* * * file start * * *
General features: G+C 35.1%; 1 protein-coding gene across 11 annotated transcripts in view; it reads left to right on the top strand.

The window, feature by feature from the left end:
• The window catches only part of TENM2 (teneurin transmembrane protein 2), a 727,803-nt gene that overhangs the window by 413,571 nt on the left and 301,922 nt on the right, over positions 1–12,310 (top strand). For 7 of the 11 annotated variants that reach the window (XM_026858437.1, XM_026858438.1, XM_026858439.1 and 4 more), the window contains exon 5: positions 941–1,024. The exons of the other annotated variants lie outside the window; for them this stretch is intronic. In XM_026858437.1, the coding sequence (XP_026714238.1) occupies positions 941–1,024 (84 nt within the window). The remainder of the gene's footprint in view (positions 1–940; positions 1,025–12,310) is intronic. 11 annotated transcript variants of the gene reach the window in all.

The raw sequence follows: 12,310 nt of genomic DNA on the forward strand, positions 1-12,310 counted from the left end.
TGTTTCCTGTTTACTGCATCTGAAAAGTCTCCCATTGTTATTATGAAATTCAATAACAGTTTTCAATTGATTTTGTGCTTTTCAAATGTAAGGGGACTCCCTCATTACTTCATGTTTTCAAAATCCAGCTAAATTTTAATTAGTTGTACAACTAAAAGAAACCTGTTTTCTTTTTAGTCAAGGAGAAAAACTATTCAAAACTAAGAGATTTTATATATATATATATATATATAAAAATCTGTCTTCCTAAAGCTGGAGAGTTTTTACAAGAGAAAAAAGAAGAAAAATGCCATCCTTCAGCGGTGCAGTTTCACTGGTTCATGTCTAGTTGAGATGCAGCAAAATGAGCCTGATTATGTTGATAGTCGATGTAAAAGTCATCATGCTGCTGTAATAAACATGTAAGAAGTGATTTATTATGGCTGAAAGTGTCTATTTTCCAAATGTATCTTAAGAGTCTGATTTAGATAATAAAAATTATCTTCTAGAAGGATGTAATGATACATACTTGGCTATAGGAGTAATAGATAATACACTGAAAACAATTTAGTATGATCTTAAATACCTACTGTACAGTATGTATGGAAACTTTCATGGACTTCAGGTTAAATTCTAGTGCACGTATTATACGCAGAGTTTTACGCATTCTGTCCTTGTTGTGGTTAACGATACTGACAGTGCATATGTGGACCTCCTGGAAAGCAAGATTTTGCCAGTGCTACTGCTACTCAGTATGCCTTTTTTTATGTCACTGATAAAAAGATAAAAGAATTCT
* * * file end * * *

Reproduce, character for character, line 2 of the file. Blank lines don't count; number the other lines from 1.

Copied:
The window, feature by feature from the left end: